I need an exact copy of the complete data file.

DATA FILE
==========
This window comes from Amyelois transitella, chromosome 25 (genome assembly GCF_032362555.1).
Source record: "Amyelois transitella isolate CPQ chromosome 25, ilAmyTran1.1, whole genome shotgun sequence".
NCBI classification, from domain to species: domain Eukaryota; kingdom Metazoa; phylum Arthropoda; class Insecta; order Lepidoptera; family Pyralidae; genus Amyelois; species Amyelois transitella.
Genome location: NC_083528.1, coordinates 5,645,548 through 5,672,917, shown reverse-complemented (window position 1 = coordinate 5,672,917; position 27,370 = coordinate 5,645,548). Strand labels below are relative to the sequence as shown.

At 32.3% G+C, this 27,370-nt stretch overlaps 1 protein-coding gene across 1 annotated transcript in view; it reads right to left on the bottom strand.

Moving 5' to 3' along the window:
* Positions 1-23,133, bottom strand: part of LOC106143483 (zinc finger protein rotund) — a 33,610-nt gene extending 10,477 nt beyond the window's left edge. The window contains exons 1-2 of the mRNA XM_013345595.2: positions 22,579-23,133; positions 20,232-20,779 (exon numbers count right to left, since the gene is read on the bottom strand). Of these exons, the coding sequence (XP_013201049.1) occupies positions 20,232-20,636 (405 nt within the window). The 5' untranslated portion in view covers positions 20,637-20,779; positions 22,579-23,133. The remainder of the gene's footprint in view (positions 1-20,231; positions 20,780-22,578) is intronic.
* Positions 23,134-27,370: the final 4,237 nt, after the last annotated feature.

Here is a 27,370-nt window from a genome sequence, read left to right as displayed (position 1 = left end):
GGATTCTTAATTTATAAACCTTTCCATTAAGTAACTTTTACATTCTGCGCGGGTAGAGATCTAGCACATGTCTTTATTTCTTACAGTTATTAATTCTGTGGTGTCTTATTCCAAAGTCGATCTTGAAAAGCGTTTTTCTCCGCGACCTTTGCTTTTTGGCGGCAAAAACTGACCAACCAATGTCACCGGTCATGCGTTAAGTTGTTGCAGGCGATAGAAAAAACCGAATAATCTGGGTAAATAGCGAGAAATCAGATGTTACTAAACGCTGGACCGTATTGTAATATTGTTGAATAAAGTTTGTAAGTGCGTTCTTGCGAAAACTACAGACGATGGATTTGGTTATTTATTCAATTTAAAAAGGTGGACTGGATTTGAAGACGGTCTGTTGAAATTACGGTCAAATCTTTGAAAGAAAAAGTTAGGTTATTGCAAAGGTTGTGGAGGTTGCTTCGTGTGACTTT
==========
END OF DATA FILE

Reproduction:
This window comes from Amyelois transitella, chromosome 25 (genome assembly GCF_032362555.1).
Source record: "Amyelois transitella isolate CPQ chromosome 25, ilAmyTran1.1, whole genome shotgun sequence".
NCBI classification, from domain to species: domain Eukaryota; kingdom Metazoa; phylum Arthropoda; class Insecta; order Lepidoptera; family Pyralidae; genus Amyelois; species Amyelois transitella.
Genome location: NC_083528.1, coordinates 5,645,548 through 5,672,917, shown reverse-complemented (window position 1 = coordinate 5,672,917; position 27,370 = coordinate 5,645,548). Strand labels below are relative to the sequence as shown.

At 32.3% G+C, this 27,370-nt stretch overlaps 1 protein-coding gene across 1 annotated transcript in view; it reads right to left on the bottom strand.

Moving 5' to 3' along the window:
* Positions 1-23,133, bottom strand: part of LOC106143483 (zinc finger protein rotund) — a 33,610-nt gene extending 10,477 nt beyond the window's left edge. The window contains exons 1-2 of the mRNA XM_013345595.2: positions 22,579-23,133; positions 20,232-20,779 (exon numbers count right to left, since the gene is read on the bottom strand). Of these exons, the coding sequence (XP_013201049.1) occupies positions 20,232-20,636 (405 nt within the window). The 5' untranslated portion in view covers positions 20,637-20,779; positions 22,579-23,133. The remainder of the gene's footprint in view (positions 1-20,231; positions 20,780-22,578) is intronic.
* Positions 23,134-27,370: the final 4,237 nt, after the last annotated feature.

Here is a 27,370-nt window from a genome sequence, read left to right as displayed (position 1 = left end):
GGATTCTTAATTTATAAACCTTTCCATTAAGTAACTTTTACATTCTGCGCGGGTAGAGATCTAGCACATGTCTTTATTTCTTACAGTTATTAATTCTGTGGTGTCTTATTCCAAAGTCGATCTTGAAAAGCGTTTTTCTCCGCGACCTTTGCTTTTTGGCGGCAAAAACTGACCAACCAATGTCACCGGTCATGCGTTAAGTTGTTGCAGGCGATAGAAAAAACCGAATAATCTGGGTAAATAGCGAGAAATCAGATGTTACTAAACGCTGGACCGTATTGTAATATTGTTGAATAAAGTTTGTAAGTGCGTTCTTGCGAAAACTACAGACGATGGATTTGGTTATTTATTCAATTTAAAAAGGTGGACTGGATTTGAAGACGGTCTGTTGAAATTACGGTCAAATCTTTGAAAGAAAAAGTTAGGTTATTGCAAAGGTTGTGGAGGTTGCTTCGTGTGACTTT